New York and other cities on America’s Atlantic seaboard have shut down in anticipation of a landfall by Hurricane Sandy. All public venues are closed, as is the Big Apple’s subway. Some 9,000 flights have been cancelled.
Sandy is dumping decimeters of rainfall and packing winds of up to 150 kilometers an hour.
President Barack Obama said the U.S. public needs to prepare for Hurricane Sandy to make landfall on Monday evening and predicted millions of people will be affected by the storm.
“This is going to be a big and powerful storm and all across the Eastern Seaboard I think everybody is taking the appropriate preparations,” he told reporters after having a briefing on the storm in the White House Situation Room.
Obama said those in the region affected by the Hurricane should listen to local and state officials on whether or not to evacuate, and expressed confidence that emergency crews are prepared to tackle the storm preparations and clean-up that will be needed in the coming days.
Hurricane Sandy gained strength Monday as it moved north along the Eastern Seaboard, forcing the shutdown of mass transit, schools and financial markets, sending coastal residents fleeing, and threatening a dangerous mix of high winds, soaking rain and a surging wall of water up to 11 feet tall.
The monster storm’s impact on some 50 million residents was fueling both apprehension and urgency.
As of 11:00 a.m. ET, maximum sustained winds were measured at 90 mph, which is a strong Category 1 storm, according to the National Hurricane Center. Wind gusts were reported as high as 115 mph.
Sandy was finally making the long-promised and unusual turn to the northwest toward the mid-Atlantic, as predicted by weather models almost a week ago. The center of the storm is forecast to make landfall along the New Jersey coast late Monday night or very early Tuesday morning.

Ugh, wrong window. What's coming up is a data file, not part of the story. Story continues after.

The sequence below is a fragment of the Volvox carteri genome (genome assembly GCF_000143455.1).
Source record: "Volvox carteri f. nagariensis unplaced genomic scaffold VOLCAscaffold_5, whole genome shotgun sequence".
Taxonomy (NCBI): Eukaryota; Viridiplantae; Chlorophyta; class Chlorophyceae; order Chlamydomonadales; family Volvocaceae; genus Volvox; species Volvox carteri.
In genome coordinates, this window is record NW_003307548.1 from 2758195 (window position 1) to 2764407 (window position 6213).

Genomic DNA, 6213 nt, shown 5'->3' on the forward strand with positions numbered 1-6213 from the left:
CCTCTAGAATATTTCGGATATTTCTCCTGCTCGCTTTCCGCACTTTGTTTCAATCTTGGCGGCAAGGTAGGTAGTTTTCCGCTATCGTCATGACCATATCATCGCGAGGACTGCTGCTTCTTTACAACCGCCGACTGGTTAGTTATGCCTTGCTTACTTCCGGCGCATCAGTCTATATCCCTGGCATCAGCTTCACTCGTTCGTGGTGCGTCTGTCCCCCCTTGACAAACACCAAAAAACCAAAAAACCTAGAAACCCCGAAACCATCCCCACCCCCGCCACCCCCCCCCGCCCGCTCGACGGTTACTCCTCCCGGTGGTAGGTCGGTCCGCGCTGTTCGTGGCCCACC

Sandy remains a massive storm as tropical-storm-force winds of at least 39-73 mph are being felt all the way from southern Maine to the Outer Banks of North Carolina.
Sandy is gaining energy from other weather systems and is combining to create a superstorm with the potential for havoc over 800 miles from the East Coast to the Great Lakes. About 2 to 3 feet of snow were forecast for mountainous parts of West Virginia, Maryland, and Virginia.
The worst of the storm surge could be in the northern part of New Jersey and in New York City and on Long Island. Higher tides brought by a full moon compounded the threat to the metropolitan area of about 20 million people.
Republican White House candidate Mitt Romney cancelled campaign events on Monday and Tuesday as a show of sensitivity as millions of Americans cower under the approaching Hurricane Sandy.
The decision, announced by his campaign, means that Romney will not appear in Wisconsin later on Monday and he will also postpone events elsewhere on Tuesday, complicating his bid to maintain momentum a week before election day.
Hurricane Sandy caused cancellations of thousands of flights in the US northeast Monday. Major Russian and British carriers canceled all flights in and out of NY and Washington airports.
The hurricane is expected to reach New Jersey and New York Monday and meteorologists warn of possible destruction in the area from the East Coast to the Great Lakes.
The disaster already hit Jamaica, Cuba, Haiti and the Bahamas killing some 60 people.
Russia has offered to help the countries affected.